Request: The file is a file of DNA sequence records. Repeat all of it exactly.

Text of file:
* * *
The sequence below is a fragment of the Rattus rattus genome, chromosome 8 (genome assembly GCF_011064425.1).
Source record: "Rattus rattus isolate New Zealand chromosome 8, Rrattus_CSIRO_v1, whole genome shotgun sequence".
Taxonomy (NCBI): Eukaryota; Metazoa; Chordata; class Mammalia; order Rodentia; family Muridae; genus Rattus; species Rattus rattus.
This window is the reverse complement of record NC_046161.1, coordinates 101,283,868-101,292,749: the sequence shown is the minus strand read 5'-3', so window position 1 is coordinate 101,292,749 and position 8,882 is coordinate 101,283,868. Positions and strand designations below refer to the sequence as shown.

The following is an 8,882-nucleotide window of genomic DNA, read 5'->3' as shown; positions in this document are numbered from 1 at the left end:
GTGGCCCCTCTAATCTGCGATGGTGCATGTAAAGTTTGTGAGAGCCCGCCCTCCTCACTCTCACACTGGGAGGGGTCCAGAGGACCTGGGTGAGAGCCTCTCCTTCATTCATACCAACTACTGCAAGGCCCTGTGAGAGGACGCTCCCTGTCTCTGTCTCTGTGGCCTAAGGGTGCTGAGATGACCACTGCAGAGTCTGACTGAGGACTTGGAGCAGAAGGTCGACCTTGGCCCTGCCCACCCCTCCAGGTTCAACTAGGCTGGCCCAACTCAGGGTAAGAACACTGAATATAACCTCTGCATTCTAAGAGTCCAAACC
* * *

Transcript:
The sequence below is a fragment of the Rattus rattus genome, chromosome 8 (genome assembly GCF_011064425.1).
Source record: "Rattus rattus isolate New Zealand chromosome 8, Rrattus_CSIRO_v1, whole genome shotgun sequence".
Taxonomy (NCBI): Eukaryota; Metazoa; Chordata; class Mammalia; order Rodentia; family Muridae; genus Rattus; species Rattus rattus.
This window is the reverse complement of record NC_046161.1, coordinates 101,283,868-101,292,749: the sequence shown is the minus strand read 5'-3', so window position 1 is coordinate 101,292,749 and position 8,882 is coordinate 101,283,868. Positions and strand designations below refer to the sequence as shown.

The following is an 8,882-nucleotide window of genomic DNA, read 5'->3' as shown; positions in this document are numbered from 1 at the left end:
GTGGCCCCTCTAATCTGCGATGGTGCATGTAAAGTTTGTGAGAGCCCGCCCTCCTCACTCTCACACTGGGAGGGGTCCAGAGGACCTGGGTGAGAGCCTCTCCTTCATTCATACCAACTACTGCAAGGCCCTGTGAGAGGACGCTCCCTGTCTCTGTCTCTGTGGCCTAAGGGTGCTGAGATGACCACTGCAGAGTCTGACTGAGGACTTGGAGCAGAAGGTCGACCTTGGCCCTGCCCACCCCTCCAGGTTCAACTAGGCTGGCCCAACTCAGGGTAAGAACACTGAATATAACCTCTGCATTCTAAGAGTCCAAACC